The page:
`Cellular': Phone's a hit, plot's a dud

Kidnap-thriller dials up too many talking heads


September 10, 2004|By Roger Moore | Roger Moore,ORLANDO SENTINEL

Cellular is a kidnapping-thriller starring the new Nokia 6600 cell phone. It co-stars Oscar winner Kim Basinger, one-time Oscar nominee William H. Macy and one of the kids from The Perfect Score.

Basinger plays Jessica Martin, a teacher who lives with her Realtor husband and unfortunately named son, Ricky. One day, she drops Ricky Martin off at school, comes home to a dead maid and a kidnapper.

Ryan (Chris Evans, of Score) is an irresponsible hunk who can't understand why his girlfriend (Jessica Biel) dumped him. He tries to prove himself dependable by dashing from the Santa Monica Pier to pick up T-shirts. That's when he gets the call. Thugs (Jason Statham leads them) have tossed Jessica in an attic with a smashed phone. She's a science teacher. She knows how the parts work. She can't dial 911. She can just dial willy-nilly. She gets Mr. Irresponsible, who's all, like, "Lady, you're wasting my minutes."

But he relents, takes the phone to a desk cop (Macy), who passes the kid on to homicide. That's when Ryan hears the villain slap Jessica around. Now, he's a believer.

The film darts from Los Angeles Airport to Century City, the Pier to the ugly oil wells of south L.A. The helpless voice on the other end of the line fades. A cell-phone charger must be procured. Phones are swapped and cars are jacked. Potential victims must be intercepted, and there's never a cop when you need one.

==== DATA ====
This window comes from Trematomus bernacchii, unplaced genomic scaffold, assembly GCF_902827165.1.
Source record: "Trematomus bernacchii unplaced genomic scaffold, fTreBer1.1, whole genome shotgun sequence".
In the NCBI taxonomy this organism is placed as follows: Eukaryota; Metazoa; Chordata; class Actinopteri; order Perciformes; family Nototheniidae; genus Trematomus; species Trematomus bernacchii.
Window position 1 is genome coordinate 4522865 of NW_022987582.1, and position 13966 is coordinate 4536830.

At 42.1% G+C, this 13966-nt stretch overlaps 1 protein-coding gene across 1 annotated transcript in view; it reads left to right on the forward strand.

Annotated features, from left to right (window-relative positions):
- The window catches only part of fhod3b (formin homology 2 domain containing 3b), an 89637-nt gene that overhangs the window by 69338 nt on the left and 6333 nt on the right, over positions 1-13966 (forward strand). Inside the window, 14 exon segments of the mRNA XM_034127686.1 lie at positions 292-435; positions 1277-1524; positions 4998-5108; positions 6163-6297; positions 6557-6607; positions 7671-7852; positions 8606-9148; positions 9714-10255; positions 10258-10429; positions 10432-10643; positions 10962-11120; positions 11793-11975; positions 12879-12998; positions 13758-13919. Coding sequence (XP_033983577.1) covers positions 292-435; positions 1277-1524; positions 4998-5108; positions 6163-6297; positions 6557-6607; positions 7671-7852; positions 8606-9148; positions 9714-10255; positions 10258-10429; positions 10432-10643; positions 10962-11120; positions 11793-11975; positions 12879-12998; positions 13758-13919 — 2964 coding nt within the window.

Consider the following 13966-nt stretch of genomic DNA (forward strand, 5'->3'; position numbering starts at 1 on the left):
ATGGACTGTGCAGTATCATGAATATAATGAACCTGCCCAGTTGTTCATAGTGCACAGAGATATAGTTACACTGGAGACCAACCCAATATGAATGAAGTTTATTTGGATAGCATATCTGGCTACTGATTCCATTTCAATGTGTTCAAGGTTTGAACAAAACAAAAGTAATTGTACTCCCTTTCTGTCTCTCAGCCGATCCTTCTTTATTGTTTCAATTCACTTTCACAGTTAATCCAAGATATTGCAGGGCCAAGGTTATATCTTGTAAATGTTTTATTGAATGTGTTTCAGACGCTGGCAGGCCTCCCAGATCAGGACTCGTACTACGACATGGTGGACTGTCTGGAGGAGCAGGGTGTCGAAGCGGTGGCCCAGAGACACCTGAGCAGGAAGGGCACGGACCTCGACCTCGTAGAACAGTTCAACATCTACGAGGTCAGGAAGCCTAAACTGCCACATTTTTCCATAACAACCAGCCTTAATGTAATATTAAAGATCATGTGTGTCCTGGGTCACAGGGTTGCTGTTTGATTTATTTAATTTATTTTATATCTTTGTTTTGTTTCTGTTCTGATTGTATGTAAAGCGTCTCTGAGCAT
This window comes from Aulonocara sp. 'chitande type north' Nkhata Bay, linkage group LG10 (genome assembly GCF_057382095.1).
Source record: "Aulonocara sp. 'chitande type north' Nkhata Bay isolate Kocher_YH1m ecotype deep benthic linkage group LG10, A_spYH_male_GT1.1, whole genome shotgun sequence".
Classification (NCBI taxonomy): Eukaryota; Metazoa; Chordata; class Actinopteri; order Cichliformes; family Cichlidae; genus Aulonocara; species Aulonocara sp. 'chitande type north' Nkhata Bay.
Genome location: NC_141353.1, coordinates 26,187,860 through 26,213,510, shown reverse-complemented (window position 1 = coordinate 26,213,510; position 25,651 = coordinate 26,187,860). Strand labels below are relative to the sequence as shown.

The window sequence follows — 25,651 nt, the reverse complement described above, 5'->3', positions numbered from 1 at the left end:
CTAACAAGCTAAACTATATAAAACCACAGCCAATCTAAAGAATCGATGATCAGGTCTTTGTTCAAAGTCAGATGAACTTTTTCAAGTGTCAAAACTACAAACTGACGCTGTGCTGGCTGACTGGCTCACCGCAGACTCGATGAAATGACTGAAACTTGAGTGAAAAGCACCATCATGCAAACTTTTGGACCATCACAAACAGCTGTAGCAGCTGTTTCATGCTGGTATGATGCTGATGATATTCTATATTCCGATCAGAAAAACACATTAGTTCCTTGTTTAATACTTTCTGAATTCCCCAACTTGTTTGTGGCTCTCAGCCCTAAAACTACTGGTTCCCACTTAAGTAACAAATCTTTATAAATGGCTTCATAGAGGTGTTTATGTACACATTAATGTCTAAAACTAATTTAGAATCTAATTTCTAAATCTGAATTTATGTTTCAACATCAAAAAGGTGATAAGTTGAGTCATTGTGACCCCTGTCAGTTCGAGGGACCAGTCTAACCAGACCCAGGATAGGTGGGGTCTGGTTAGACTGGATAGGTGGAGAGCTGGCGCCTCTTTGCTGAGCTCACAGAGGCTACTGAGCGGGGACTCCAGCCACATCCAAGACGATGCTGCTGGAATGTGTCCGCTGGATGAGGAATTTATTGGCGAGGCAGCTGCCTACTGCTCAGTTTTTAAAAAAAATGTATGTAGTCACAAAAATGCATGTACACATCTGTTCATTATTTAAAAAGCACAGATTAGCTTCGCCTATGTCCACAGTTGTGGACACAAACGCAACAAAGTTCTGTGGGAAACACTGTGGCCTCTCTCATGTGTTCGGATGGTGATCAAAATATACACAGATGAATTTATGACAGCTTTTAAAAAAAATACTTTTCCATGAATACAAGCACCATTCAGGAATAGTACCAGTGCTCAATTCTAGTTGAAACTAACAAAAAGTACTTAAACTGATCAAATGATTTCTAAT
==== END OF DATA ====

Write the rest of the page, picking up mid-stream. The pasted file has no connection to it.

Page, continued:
Director David R. Ellis manages a few sudden shocks, but he's never discovered the secret of ratcheting up suspense.

A big part of the problem is technical. We spend too much time seeing the people on the other end of the call. If they'd shown Basinger at the outset and then simply let Ryan hear her peril, Cellular would have been a lot more chilling.

And Cellular is just killed by the pursuit of the easy laugh. Riffs on rude and overwhelmed cell-phone salespeople, ill-mannered cell-phone users and the obsessive way people have come to rely on these toys kill any fear we have for the victim. It's almost two movies - a thriller, complete with thriller music, and a day-in-the-life of a handsome young cell-phone user, set to a pop score. The jarring cutting back and forth between these disparate tales undercuts the movie.

But the phone itself is a hit. Just don't drop it five stories (actually, a stunt phone). Or drive into a tunnel with it. Or use it for more than a few minutes, because the camera really drains the battery.

The Orlando Sentinel is a Tribune Publishing newspaper.


Starring Kim Basinger, Chris Evans, William H. Macy, Jessica Biel, Jason Statham

Directed by David R. Ellis

Rated PG-13 (violence, language, sexual references)

Released by New Line

Time 94 minutes


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